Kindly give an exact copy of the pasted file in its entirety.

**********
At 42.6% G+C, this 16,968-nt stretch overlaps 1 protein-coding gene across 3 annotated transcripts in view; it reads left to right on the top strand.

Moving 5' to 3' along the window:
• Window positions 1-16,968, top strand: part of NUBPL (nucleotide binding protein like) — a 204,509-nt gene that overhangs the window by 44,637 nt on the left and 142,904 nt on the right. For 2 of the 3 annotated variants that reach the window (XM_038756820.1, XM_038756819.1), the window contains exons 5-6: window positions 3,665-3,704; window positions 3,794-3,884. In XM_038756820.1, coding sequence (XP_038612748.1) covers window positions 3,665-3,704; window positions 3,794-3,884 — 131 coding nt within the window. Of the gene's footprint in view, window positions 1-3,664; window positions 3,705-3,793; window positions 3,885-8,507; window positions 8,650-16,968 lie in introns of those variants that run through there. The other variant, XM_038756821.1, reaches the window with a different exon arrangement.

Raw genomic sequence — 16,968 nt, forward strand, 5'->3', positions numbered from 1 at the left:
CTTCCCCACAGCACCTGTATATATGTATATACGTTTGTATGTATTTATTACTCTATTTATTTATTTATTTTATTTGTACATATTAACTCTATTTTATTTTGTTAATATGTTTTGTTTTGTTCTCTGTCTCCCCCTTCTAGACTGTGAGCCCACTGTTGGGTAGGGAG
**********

At 42.6% G+C, this 16,968-nt stretch overlaps 1 protein-coding gene across 3 annotated transcripts in view; it reads left to right on the top strand.

Moving 5' to 3' along the window:
• Window positions 1-16,968, top strand: part of NUBPL (nucleotide binding protein like) — a 204,509-nt gene that overhangs the window by 44,637 nt on the left and 142,904 nt on the right. For 2 of the 3 annotated variants that reach the window (XM_038756820.1, XM_038756819.1), the window contains exons 5-6: window positions 3,665-3,704; window positions 3,794-3,884. In XM_038756820.1, coding sequence (XP_038612748.1) covers window positions 3,665-3,704; window positions 3,794-3,884 — 131 coding nt within the window. Of the gene's footprint in view, window positions 1-3,664; window positions 3,705-3,793; window positions 3,885-8,507; window positions 8,650-16,968 lie in introns of those variants that run through there. The other variant, XM_038756821.1, reaches the window with a different exon arrangement.

Raw genomic sequence — 16,968 nt, forward strand, 5'->3', positions numbered from 1 at the left:
CTTCCCCACAGCACCTGTATATATGTATATACGTTTGTATGTATTTATTACTCTATTTATTTATTTATTTTATTTGTACATATTAACTCTATTTTATTTTGTTAATATGTTTTGTTTTGTTCTCTGTCTCCCCCTTCTAGACTGTGAGCCCACTGTTGGGTAGGGAG